A letter from the Justice Department to congressional Republicans reveals that Attorney General Jeff Sessions has directed senior federal prosecutors to evaluate the lawmakers’ request for investigations into a number of matters related to Hillary Clinton, the Clinton Foundation, the Uranium One sale, and former FBI director James Comey’s leaks about his conversations with President Trump.
House Judiciary Committee chair Robert Goodlatte has called on Sessions to appoint a special counsel to investigate a slew of allegations related to various Trump foes. The response to Goodlatte’s letters, which were sent in July and September, comes a day before Sessions is set to testify before the committee. Ten days ago, President Trump repeated his frequent complaint that the Justice Department isn’t investigating Democrats, saying it’s “very discouraging” that they’re not “going after Hillary Clinton.”
While the Justice Department is part of the executive branch, it’s supposed to operate free from political pressure. Trump said he thinks it’s the “saddest thing” that presidents aren’t supposed to meddle in Justice Department affairs.
In the letter, Assistant Attorney General Stephen E. Boyd tells Goodlatte that Sessions has “directed senior federal prosecutors to evaluate certain issues raised in your letters,” and the prosecutors will “report directly to the Attorney General and Deputy Attorney General, as appropriate, and will make recommendations as to whether any matters not currently under investigation should be opened, whether any matters currently under investigation require further resources, or whether any matters merit the appointment of a Special Counsel.”
Boyd says the letter is not confirmation that the Justice Department will launch investigations into Goodlatte’s concerns, nor does it indicate if any topics seem particularly promising. He pointed out that the department’s inspector general is already investigating some elements of the Clinton email case, and said that after those probes are completed, the department will determine “what, if any, additional steps are necessary to address any issues identified by that review.”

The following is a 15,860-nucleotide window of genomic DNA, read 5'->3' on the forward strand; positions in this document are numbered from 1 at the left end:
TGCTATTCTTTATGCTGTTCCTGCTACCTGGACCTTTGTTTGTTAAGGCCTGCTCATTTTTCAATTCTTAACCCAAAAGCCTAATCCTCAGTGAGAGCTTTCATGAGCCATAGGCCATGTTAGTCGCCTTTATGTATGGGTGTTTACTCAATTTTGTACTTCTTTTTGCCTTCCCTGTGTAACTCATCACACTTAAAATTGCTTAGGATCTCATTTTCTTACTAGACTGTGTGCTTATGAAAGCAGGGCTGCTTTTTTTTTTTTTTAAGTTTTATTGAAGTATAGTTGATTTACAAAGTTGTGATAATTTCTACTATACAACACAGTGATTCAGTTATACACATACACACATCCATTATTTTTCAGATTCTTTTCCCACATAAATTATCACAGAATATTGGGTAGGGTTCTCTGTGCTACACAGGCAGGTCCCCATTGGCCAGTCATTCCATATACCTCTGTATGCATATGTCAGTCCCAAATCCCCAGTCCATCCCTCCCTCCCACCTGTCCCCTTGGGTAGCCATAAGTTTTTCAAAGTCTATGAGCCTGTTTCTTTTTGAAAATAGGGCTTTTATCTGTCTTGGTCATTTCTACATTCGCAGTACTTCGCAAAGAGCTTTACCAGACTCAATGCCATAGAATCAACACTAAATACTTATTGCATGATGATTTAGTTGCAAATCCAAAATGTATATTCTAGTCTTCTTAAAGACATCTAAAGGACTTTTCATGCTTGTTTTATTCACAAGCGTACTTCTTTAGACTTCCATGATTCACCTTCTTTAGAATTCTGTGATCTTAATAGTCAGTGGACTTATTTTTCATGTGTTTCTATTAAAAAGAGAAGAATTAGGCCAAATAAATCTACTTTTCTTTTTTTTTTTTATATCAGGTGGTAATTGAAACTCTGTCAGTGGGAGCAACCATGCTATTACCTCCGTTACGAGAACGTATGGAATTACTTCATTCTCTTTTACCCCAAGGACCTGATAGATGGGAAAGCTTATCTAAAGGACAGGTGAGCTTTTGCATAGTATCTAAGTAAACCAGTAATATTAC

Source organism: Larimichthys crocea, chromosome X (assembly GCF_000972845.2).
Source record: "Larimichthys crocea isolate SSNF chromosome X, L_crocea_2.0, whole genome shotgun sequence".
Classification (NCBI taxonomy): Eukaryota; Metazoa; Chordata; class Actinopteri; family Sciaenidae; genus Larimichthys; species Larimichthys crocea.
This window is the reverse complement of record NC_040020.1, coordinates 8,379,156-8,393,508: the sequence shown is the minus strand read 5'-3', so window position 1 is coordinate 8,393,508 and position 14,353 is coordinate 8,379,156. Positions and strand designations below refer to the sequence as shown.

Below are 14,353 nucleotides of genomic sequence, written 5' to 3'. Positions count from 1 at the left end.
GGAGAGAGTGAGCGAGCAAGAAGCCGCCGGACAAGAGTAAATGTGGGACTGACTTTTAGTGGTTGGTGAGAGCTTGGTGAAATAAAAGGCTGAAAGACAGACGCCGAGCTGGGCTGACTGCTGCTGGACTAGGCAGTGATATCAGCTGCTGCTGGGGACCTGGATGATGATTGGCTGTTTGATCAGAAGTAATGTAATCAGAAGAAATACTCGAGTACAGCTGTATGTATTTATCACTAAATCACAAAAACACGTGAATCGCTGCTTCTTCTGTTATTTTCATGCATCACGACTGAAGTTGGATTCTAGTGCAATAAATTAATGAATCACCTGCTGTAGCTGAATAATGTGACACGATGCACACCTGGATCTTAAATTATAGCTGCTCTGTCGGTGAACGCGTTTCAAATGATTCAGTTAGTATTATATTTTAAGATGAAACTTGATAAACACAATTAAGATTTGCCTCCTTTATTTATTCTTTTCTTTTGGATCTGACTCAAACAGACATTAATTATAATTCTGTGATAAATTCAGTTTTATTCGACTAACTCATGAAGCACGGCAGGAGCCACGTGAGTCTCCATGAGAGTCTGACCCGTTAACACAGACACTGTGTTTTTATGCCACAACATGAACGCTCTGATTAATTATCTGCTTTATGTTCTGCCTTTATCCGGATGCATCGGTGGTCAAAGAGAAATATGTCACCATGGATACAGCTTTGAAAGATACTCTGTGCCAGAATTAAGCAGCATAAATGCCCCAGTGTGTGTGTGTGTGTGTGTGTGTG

The letter raised concerns that Sessions may see appointing a Democrat-focused special counsel as a way to get back in Trump’s good graces. The president has said he would not have appointed Sessions had he known that he would recuse himself from the investigation into his campaign’s alleged Russia ties. The New York Times reported the political implications may be on Sessions’s mind:
People close to the White House said there might be another issue at play: Mr. Sessions might be able to forestall the president’s firing him by appointing a special counsel to investigate the uranium deal.
Trump has reportedly been asking advisers why Mueller isn’t investigating the Uranium One deal. When told Mueller is only looking into Russia’s election-meddling, Trump countered that the deal involved Russia. Conservatives claim the Clinton Foundation took large donations in exchange for Clinton’s support of the purchase of the Canadian company by Russia’s nuclear-energy agency, but there’s no evidence that she took part in discussions about whether the Obama administration should approve the sale.
One of Trump’s favorite Fox News hosts, Jeanine Pirro, regularly denounces Sessions for not probing Uranium One, and according to the Times, she recently met with Trump about the matter:
In an Oval Office meeting on Nov. 1, Ms. Pirro said that a special counsel needed to be appointed, according to two people briefed on the discussion. Through a Fox News spokeswoman, Ms. Pirro said, “Everything I said to President Trump is exactly what I’ve vocalized on my show, ‘Justice with Jeanine.’”
Representative Adam Schiff, the ranking Democrat on the House Intelligence Committee, warned that the letter represents a threat to the DOJ’s independence.
Brian Fallon, who served as the Clinton campaign’s press secretary, suggested that the Justice Department letter was released to distract from new revelations that Donald Trump Jr. communicated with WikiLeaks during the campaign.
“Like clockwork, just as we learn of damning details of Donald Trump Jr.’s contacts with WikiLeaks, the Trump administration is firing up the fog machine to distract from the Mueller probe,” Fallon told the Washington Post.
However, Benjamin Wittes, the editor-in-chief of the Lawfare blog, offered another possible explanation: The letter is merely meant to lay the groundwork for the DOJ to tell Goodlatte that they will not be investigating various conspiracy theories popular on the right.
Steve Vladeck, a professor of law at the University of Texas School of Law, agreed with that assessment: